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of the Legislature, "the Executive thereof may make temporary appointments until the next meeting of the Legislature, wbich shall then fill such vacancies."
By the seventeenth clause of the eighth section of the first article, “Congress may exercise jurisdiction over all places purchased, by the consent of the Legislature of the State in which the same shall be," &c.
So by the fourth section of the fourth article, a Republican form of Government is guaranteed to each State, &c. "and on application of the Legislature, or of the Executive, (when the Legislature cannot be convened) they are guaranteed against domestic violence."
We have never yet seen it denied that the Senate of the United States represented the State Legislatures.
After this minute examination into the formation of the Constitution of the United States, we think it must be evident, to any one not prejudiced by party feelings, or professional opinions, that the compact is one between States (thereby meaning the Constitutional Government of such States) and not a form of Government established immediately by the people of the territory over which it extends; or rather that it still remains as at first, a Confederation of State Governments, which State Governments immediately hold from the people. And moreover, that in almost every instance, the Legislatures of the States have been throughout the transactions, and even in the Constitution itself, regarded as the constituents which that Gorernment represents.
We take it for granted that we have made out the position that the present Constitution was established not by a revolution, but by a legal mode of enactment, provided by the Constitution itself, for amendments of its own provisions. We shall take it also for granted, that without a revolution, a mere amendment cannot be said to extinguish the fundamental principles of the government, for this can alone be effected by a revolution-and, that the mere extension of the means of carrying more fully into operation the former powers of the Constitution, formed by a confederation of States, cannot, by any authorized mode of construction, be considered as a change of the federative nature of the alliance; nor can a consolidated government be implied from the fact of there being but one set of officers to enforce the laws of the Federal Union. We have clearly shewn that throughout the Constitution, the Legislatures of the different States, as representing the sovereignties of those States, are regarded as the constituents and as the contracting powers. The Old Articles of Confederation, as they are commonly called, but which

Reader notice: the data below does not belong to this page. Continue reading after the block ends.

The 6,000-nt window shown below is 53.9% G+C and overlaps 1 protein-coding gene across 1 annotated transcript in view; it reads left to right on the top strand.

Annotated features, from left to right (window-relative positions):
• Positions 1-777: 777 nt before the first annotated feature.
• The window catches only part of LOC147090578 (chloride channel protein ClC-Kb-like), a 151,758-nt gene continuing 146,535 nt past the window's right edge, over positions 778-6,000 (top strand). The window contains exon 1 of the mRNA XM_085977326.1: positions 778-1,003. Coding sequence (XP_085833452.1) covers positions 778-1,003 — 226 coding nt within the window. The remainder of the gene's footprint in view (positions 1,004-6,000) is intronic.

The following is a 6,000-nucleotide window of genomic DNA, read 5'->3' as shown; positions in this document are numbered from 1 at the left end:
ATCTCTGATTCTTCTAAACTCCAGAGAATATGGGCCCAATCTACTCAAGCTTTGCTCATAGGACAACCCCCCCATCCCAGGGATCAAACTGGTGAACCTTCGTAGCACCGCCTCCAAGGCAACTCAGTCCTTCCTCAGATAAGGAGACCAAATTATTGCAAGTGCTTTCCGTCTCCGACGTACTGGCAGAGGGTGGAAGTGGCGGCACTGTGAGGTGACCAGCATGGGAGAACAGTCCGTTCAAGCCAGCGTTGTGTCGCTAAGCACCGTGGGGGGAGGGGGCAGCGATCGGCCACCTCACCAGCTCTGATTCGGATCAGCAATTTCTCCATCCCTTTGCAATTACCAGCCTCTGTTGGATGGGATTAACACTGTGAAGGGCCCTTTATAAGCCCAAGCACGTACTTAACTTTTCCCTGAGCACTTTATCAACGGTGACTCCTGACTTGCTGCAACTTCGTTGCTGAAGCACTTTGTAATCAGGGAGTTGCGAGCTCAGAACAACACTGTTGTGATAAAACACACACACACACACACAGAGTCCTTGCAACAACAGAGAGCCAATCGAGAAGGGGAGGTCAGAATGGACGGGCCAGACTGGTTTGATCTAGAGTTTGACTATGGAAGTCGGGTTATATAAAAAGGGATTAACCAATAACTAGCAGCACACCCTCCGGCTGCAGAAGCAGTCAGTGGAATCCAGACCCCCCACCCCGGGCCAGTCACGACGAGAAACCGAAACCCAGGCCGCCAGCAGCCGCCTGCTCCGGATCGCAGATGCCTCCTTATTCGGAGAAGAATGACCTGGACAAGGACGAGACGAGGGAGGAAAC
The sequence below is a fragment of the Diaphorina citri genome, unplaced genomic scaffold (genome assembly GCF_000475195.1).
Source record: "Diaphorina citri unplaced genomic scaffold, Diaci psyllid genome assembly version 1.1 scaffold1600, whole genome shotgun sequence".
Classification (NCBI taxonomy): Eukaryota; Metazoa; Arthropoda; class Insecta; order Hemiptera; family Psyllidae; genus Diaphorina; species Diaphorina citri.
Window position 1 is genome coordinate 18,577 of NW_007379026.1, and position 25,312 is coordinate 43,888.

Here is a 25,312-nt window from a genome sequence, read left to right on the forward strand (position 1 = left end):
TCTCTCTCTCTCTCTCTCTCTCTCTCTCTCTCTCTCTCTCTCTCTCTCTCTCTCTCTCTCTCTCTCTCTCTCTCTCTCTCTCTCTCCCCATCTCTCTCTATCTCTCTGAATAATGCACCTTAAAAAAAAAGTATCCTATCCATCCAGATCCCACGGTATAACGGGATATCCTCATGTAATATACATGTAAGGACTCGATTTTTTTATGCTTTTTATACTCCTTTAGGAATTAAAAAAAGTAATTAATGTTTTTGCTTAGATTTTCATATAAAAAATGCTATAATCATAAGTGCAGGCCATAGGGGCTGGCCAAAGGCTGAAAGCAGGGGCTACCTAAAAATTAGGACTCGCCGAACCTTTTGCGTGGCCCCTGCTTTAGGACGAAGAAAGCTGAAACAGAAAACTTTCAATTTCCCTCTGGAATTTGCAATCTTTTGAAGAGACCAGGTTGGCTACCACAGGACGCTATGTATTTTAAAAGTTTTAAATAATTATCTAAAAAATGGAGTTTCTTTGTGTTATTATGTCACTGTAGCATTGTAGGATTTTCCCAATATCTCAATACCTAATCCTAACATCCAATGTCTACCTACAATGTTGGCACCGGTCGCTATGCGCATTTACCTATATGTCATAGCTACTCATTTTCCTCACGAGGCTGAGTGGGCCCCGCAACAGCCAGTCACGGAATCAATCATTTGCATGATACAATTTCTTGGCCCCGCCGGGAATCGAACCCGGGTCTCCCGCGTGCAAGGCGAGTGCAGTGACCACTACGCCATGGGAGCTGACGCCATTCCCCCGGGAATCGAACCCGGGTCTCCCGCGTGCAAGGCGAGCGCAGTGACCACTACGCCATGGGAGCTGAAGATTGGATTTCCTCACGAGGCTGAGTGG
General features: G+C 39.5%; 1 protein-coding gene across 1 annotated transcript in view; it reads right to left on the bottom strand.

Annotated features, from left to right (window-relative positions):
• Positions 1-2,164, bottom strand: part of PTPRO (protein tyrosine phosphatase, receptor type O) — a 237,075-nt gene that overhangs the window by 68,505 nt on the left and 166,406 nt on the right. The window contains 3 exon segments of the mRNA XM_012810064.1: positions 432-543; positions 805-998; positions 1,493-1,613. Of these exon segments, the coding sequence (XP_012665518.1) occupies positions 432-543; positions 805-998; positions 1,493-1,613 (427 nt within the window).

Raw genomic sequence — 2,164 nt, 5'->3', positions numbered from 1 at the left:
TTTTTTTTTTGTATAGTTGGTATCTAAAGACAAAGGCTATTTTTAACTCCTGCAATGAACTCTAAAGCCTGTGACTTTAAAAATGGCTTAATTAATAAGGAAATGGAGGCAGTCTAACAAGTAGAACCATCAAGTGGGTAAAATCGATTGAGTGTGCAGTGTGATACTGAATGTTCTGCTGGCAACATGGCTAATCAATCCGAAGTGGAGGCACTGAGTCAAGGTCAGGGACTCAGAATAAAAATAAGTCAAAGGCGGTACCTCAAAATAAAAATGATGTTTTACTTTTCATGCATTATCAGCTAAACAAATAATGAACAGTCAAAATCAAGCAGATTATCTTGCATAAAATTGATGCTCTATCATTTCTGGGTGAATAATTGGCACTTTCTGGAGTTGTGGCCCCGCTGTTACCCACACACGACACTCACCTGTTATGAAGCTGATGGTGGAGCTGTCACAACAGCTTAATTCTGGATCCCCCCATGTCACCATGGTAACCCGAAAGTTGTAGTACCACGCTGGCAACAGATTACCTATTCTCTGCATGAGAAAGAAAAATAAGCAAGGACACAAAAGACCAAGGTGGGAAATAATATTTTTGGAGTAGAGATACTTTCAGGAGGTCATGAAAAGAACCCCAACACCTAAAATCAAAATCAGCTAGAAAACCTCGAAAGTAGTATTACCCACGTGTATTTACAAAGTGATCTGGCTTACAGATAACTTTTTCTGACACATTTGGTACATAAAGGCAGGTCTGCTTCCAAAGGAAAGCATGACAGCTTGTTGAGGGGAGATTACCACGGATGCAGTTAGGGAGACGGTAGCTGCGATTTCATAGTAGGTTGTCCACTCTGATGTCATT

in fact should be called our first Constitution, expressly states, that Congress represented the Legislatures of the States. They, in their turn, represented the people; and it was only through them (the Legislatures) that any n,eans could be obtained to cominunicate with, or to operate on the people. That was at last obtained by their permission-by the express terins of the Constitution, it could not be done otherwise. The permission on the part of the State Governments, that the delegates for the lower House should be immediately elected by the people, proves nothing more than that the State Governments had the right to restrain that permission. It was, to be sure, the will of the people; but it was the legitimate voice of the people heard through their legally authorized government; and until that for in of government was changed, no voice of the people could be said to be heard but through the organs which they themselves had declared should alone convey their will. To deny this, would be to deny every obligation of obedience to the laws, and it would sap the very power of the people, in abstracting from them the right of declaring through what constitutional organs their sentinents should be uttered. According to the first clause of the ninth article of the Constitution of SouthCarolina, “ All power is originally vested in the people; and all fiee governments are founded on their authority, and are instituted for their peace, safety and happiness.” Here it will be plainly seen that the Constitution recognises the difference between the original power being in the people, and that power being in a free government founded on their authority. Whilst a free government founded on that authority exists, all power is in that government, and it represents the sovereignty of the people. Otherwise, every individual might claim bis share of the sovereignty. The highest tribunal of justice in South-Carolima bas, upon this point, given an important opinion. When speaking of the “eminent domain," Judge Nott, in the case of Dunn vs. the City Council,* remarks—" This power, I have already said is an essential attribute of sovereignty. Wherever the sovereign power is lodged, that constitutes a part. In South-Carolina, I think, it is lodged in the legislative body, which consists of a Senate and House of Representatives. The Legislature, therefore, possesses all the power which the people themselves possess, where it is not restricted by the Constitution, and where the power is not delegated to any other branch or department of the Government."